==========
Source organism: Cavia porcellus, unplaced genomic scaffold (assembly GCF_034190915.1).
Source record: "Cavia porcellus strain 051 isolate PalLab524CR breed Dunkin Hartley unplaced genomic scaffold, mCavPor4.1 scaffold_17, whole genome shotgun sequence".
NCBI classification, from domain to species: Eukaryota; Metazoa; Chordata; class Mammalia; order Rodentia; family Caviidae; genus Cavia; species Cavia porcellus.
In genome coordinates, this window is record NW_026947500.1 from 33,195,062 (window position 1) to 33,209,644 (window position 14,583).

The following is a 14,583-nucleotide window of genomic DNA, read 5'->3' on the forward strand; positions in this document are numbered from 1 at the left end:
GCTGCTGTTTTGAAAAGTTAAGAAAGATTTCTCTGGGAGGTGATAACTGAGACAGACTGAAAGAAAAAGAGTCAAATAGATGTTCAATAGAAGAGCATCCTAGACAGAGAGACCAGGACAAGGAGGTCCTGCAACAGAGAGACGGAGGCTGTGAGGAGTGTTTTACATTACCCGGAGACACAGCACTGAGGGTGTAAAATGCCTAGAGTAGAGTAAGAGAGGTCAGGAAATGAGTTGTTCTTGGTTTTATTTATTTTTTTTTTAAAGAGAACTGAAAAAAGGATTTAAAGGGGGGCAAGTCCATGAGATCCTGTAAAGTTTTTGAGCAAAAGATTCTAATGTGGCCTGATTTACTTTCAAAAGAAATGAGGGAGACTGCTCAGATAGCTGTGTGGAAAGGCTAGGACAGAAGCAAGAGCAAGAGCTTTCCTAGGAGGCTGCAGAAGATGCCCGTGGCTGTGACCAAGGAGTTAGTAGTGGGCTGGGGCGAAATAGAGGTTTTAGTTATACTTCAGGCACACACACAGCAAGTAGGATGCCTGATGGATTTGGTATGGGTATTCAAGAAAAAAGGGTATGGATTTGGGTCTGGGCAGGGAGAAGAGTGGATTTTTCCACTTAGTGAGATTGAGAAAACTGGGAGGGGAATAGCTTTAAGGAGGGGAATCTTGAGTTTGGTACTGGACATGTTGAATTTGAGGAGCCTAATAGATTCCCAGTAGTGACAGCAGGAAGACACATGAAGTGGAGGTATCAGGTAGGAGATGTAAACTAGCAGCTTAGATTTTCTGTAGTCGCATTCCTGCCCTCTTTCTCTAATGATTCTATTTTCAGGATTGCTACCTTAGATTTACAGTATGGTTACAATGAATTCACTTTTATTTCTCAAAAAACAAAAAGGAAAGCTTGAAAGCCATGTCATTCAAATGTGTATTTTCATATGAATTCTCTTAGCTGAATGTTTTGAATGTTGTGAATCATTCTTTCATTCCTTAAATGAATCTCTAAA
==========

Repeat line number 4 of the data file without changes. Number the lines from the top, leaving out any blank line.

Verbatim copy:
In genome coordinates, this window is record NW_026947500.1 from 33,195,062 (window position 1) to 33,209,644 (window position 14,583).